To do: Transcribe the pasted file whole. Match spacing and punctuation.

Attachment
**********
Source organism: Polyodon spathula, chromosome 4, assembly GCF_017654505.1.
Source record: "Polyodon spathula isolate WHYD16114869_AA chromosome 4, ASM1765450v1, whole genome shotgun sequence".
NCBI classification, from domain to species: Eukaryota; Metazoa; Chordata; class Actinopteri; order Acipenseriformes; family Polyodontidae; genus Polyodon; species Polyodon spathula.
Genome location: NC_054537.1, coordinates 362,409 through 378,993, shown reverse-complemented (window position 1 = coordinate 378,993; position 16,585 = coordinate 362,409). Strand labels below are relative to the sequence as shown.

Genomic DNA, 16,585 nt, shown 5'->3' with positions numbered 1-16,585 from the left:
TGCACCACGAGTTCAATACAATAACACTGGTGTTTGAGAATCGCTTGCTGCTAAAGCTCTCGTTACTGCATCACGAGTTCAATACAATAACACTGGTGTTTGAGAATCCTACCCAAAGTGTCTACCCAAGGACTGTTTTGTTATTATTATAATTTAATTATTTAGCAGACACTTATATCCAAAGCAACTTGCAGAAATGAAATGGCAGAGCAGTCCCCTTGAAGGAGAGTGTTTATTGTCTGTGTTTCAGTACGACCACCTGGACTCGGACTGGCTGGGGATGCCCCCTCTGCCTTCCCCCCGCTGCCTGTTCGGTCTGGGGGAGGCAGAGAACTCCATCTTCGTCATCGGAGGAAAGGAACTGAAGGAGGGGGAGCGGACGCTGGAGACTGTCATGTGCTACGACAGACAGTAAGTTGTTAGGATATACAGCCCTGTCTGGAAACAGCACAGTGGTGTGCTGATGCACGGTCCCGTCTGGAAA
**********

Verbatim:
Source organism: Polyodon spathula, chromosome 4, assembly GCF_017654505.1.
Source record: "Polyodon spathula isolate WHYD16114869_AA chromosome 4, ASM1765450v1, whole genome shotgun sequence".
NCBI classification, from domain to species: Eukaryota; Metazoa; Chordata; class Actinopteri; order Acipenseriformes; family Polyodontidae; genus Polyodon; species Polyodon spathula.
Genome location: NC_054537.1, coordinates 362,409 through 378,993, shown reverse-complemented (window position 1 = coordinate 378,993; position 16,585 = coordinate 362,409). Strand labels below are relative to the sequence as shown.

Genomic DNA, 16,585 nt, shown 5'->3' with positions numbered 1-16,585 from the left:
TGCACCACGAGTTCAATACAATAACACTGGTGTTTGAGAATCGCTTGCTGCTAAAGCTCTCGTTACTGCATCACGAGTTCAATACAATAACACTGGTGTTTGAGAATCCTACCCAAAGTGTCTACCCAAGGACTGTTTTGTTATTATTATAATTTAATTATTTAGCAGACACTTATATCCAAAGCAACTTGCAGAAATGAAATGGCAGAGCAGTCCCCTTGAAGGAGAGTGTTTATTGTCTGTGTTTCAGTACGACCACCTGGACTCGGACTGGCTGGGGATGCCCCCTCTGCCTTCCCCCCGCTGCCTGTTCGGTCTGGGGGAGGCAGAGAACTCCATCTTCGTCATCGGAGGAAAGGAACTGAAGGAGGGGGAGCGGACGCTGGAGACTGTCATGTGCTACGACAGACAGTAAGTTGTTAGGATATACAGCCCTGTCTGGAAACAGCACAGTGGTGTGCTGATGCACGGTCCCGTCTGGAAA